by Kevin Goldsmith

Created

August 19, 2009

I’ve been doing some playing around with processing audio using Pixel Bender in Flash and I realized that it was hard to find some working code to get started with. So i wrote up this sample. I tried to do a minimal app that actually did something interesting and would be a start for someone else. To that end, this AIR app sample loads an MP3 file and then the embedded Pixel Bender kernel lets you change the level of the individual channels separately.

The MXML code is below:

All the action is in the ProcessAudio function, that pulls samples from the input file and executes a ShaderJob across them. There is something important to reference here:

effectShader.data["source"].width = BUFFER_SIZE / 1024;
effectShader.data["source"].height = 512;
effectShader.data["source"].input = shaderBuffer;
effectShader.data["volume"].value = [ leftSlider.value, righttSlider.value ];

var effectJob:ShaderJob = new ShaderJob( effectShader, event.data, BUFFER_SIZE / 1024, 512 );
effectJob.start(true);

I pass the buffer into the shader job as a 2D buffer instead of a buffer with a height of one. This may make less sense logically, but the Flash player breaks the data up by rows for multi-threading, so this should make that perform faster.

Here is the kernel:

One thing to notice here is that rather than using an image2 as input and a pixel2 as output (which may make more sense logically again), I instead just use the buffer layout and process 2 stereo samples at the same time. This should also give you better performance for filters that can do this.

Here are the files:

For more info, the following references might be helpful

COMMENTS

  • By Ben - 4:10 PM on August 9, 2010  

    How come the links to the files are broken. I would like to get the source files to learn more.

    Thanks

    • By Kevin Goldsmith - 1:18 AM on August 10, 2010  

      they switched us to new blogging software, and it looks like it broke the file links. I’ll try to get them fixed. Thanks!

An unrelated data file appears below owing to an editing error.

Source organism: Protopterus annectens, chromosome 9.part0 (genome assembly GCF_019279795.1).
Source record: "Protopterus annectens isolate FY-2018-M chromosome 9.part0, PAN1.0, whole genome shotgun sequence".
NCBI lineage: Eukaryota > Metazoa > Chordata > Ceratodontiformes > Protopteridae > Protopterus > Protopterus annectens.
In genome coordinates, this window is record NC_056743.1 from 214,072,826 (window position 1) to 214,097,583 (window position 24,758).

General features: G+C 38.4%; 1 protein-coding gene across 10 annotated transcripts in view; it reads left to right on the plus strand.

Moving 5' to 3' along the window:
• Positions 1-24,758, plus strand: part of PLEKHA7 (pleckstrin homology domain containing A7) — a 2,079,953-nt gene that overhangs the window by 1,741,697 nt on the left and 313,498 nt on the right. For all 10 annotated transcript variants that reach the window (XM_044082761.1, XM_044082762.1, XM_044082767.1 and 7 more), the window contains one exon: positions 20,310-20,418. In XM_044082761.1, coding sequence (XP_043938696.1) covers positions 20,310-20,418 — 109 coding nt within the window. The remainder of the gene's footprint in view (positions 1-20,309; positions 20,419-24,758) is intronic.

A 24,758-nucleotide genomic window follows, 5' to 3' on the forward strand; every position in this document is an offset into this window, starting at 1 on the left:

• By Kevin Goldsmith - 5:40 AM on August 10, 2010  

    links are fixed now.

  • By Nitin - 8:03 PM on August 23, 2010  

    I don’t understand why shaderBuffer.length = BUFFER_SIZE * 2 * 4
    What is the purpose of multiplying by 2 and 4 if the sound.extract function only takes BUFFER_SIZE amount of samples. This would like a lot of extra zeros in the shaderBuffer bytearray, but this doesn’t seem to cause an issue.

    Also, how was I don’t get how a height of 512 was determined for the shader. the number of rows should be equal to Buffer_Size / (buffer_size/1024) = 1024 . I feel like I’m missing something crucial here.

    • By Kevin Goldsmith - 12:19 AM on August 24, 2010  

      this honestly messed me up for a long time and I’m not 100% sure I have the correct answer for you. That calculation came from one of the referenced posts. Changing it results in errors when queuing the ShaderJob because the buffer size is incorrect. I don’t have a satisfying answer on how the audio buffer returned actually maps to the corresponding buffer size that I’m using in the ShaderJob. I think it has to do with the way that Flash lays out the audio data in the buffer, I don’t understand that nearly as well as I understand the imaging side. I’ll see if i can get a better answer and post a follow-up.

      • By Nitin - 3:00 PM on September 9, 2010  

        I think I may have a clue now. That 2 * 4 could be a conversion from number of samples to number of bytes.

        1 sample = 2 channels * (32-bit float per channel / 8 bits per byte)
        therefore,
        1 sample = 2 * 4 bytes

        ———————

        My second question:

        Assuming each pixel is returning 4 * 32-bit floats= 4 * 4 bytes= 16 bytes

        Our bytearray has( BUFFER_SIZE * 8) bytes in it. That divided by 16 = (BUFFER_SIZE/2) pixels
        The image size we give should also equal this number of pixels, i think:
        height * width = BUFFER_SIZE /1024 * 512 = BUFFER_SIZE * (512/1024) = BUFFER_SIZE/2

        That means our input bytes matches our output bytes.